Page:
Should I go offgrid?

Should I go offgrid?

You should consider the below when thinking about going off grid:
Consider the paybacks: battery system prices have only just recently come down enough to deliver payback periods shorter than their warranty periods (usually about 10 years).
Roof space limitations: The size of your roof (unshaded) is a huge determining factor in whether or not a house will be able to go off the grid. 
Back-up power generation: To go off-grid with solar and batteries, you generally need a system that will reliably deliver 3-4 days of ‘energy autonomy’ to get you through periods of inclement weather or above-average energy use. 
Usage spikes: Even if you have your solar-plus-storage system sized to meet your average day-to-day needs, you may exceed these limits at some point during the year – particularly if you have guests over for a few days.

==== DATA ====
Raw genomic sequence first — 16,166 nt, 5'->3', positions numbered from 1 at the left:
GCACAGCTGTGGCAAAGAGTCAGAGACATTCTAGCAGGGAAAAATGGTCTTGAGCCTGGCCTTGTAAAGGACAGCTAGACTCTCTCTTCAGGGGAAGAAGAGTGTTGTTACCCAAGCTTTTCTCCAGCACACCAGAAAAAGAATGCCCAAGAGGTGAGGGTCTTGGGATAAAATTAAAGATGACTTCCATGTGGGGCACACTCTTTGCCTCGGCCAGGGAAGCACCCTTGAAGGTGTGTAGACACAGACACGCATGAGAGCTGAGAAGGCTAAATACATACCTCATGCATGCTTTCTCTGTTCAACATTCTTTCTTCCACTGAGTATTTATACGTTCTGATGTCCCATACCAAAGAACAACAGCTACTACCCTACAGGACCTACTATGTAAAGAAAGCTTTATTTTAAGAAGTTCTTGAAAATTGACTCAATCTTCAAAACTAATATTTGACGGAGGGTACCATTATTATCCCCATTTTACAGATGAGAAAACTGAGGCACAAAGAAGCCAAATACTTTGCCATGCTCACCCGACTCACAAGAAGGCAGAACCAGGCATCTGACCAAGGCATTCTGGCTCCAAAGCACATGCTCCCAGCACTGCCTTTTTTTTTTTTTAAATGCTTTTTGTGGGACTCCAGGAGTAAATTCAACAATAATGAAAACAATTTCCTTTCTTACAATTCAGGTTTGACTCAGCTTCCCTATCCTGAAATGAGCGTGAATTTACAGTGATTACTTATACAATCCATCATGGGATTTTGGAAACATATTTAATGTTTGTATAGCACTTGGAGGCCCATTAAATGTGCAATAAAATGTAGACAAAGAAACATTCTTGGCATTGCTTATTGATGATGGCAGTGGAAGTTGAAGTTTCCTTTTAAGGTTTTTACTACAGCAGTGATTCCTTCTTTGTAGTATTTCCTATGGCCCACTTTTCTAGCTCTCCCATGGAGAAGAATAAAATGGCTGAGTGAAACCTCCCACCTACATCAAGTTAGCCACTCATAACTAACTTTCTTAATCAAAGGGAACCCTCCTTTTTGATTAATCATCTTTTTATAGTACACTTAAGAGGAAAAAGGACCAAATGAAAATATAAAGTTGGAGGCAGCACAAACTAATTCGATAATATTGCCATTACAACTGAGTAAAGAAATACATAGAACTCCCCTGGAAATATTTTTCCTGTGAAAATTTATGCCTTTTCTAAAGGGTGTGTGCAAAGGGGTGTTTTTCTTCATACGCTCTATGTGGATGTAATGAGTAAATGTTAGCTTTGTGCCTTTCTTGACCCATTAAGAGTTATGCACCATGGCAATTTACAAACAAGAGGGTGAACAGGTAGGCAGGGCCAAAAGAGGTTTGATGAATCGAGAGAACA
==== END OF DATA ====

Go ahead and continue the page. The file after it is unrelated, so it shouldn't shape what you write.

Changes in your lifestyle: Your system will usually be sized according to your energy needs at the time you have it installed; an addition of a family member or a change in work schedule could alter the way you consume energy during the day.
Ongoing costs: Since you’ll be the owner of the equipment, you’ll bear the financial responsibility of routine maintenance and component replacements. 
The value of your property: If you ever look to selling your home in the future, be prepared for the fact that while some people might be intrigued by an off-grid home, others may see it as a con rather than a pro